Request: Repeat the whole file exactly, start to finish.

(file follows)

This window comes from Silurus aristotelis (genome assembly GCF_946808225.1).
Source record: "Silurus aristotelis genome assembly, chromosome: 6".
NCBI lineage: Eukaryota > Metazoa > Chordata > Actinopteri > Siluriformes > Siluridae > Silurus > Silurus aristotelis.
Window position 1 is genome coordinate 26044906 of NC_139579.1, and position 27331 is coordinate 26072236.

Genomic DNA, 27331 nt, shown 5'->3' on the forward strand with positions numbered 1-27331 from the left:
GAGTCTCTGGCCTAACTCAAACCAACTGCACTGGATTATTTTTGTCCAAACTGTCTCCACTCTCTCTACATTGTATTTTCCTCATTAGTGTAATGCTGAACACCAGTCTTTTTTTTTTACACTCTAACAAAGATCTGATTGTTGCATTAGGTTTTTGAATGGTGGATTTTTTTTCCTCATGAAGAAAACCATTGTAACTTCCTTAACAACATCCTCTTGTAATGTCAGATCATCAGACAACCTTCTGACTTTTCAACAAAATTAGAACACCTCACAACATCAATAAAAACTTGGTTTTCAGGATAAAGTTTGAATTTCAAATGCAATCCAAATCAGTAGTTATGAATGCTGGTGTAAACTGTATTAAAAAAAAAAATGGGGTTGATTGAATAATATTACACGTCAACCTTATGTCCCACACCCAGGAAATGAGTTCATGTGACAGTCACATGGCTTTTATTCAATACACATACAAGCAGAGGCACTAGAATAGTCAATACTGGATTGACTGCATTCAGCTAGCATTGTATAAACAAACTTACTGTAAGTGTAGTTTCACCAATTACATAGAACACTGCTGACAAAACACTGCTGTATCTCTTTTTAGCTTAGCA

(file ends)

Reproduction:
This window comes from Silurus aristotelis (genome assembly GCF_946808225.1).
Source record: "Silurus aristotelis genome assembly, chromosome: 6".
NCBI lineage: Eukaryota > Metazoa > Chordata > Actinopteri > Siluriformes > Siluridae > Silurus > Silurus aristotelis.
Window position 1 is genome coordinate 26044906 of NC_139579.1, and position 27331 is coordinate 26072236.

Genomic DNA, 27331 nt, shown 5'->3' on the forward strand with positions numbered 1-27331 from the left:
GAGTCTCTGGCCTAACTCAAACCAACTGCACTGGATTATTTTTGTCCAAACTGTCTCCACTCTCTCTACATTGTATTTTCCTCATTAGTGTAATGCTGAACACCAGTCTTTTTTTTTTACACTCTAACAAAGATCTGATTGTTGCATTAGGTTTTTGAATGGTGGATTTTTTTTCCTCATGAAGAAAACCATTGTAACTTCCTTAACAACATCCTCTTGTAATGTCAGATCATCAGACAACCTTCTGACTTTTCAACAAAATTAGAACACCTCACAACATCAATAAAAACTTGGTTTTCAGGATAAAGTTTGAATTTCAAATGCAATCCAAATCAGTAGTTATGAATGCTGGTGTAAACTGTATTAAAAAAAAAAATGGGGTTGATTGAATAATATTACACGTCAACCTTATGTCCCACACCCAGGAAATGAGTTCATGTGACAGTCACATGGCTTTTATTCAATACACATACAAGCAGAGGCACTAGAATAGTCAATACTGGATTGACTGCATTCAGCTAGCATTGTATAAACAAACTTACTGTAAGTGTAGTTTCACCAATTACATAGAACACTGCTGACAAAACACTGCTGTATCTCTTTTTAGCTTAGCA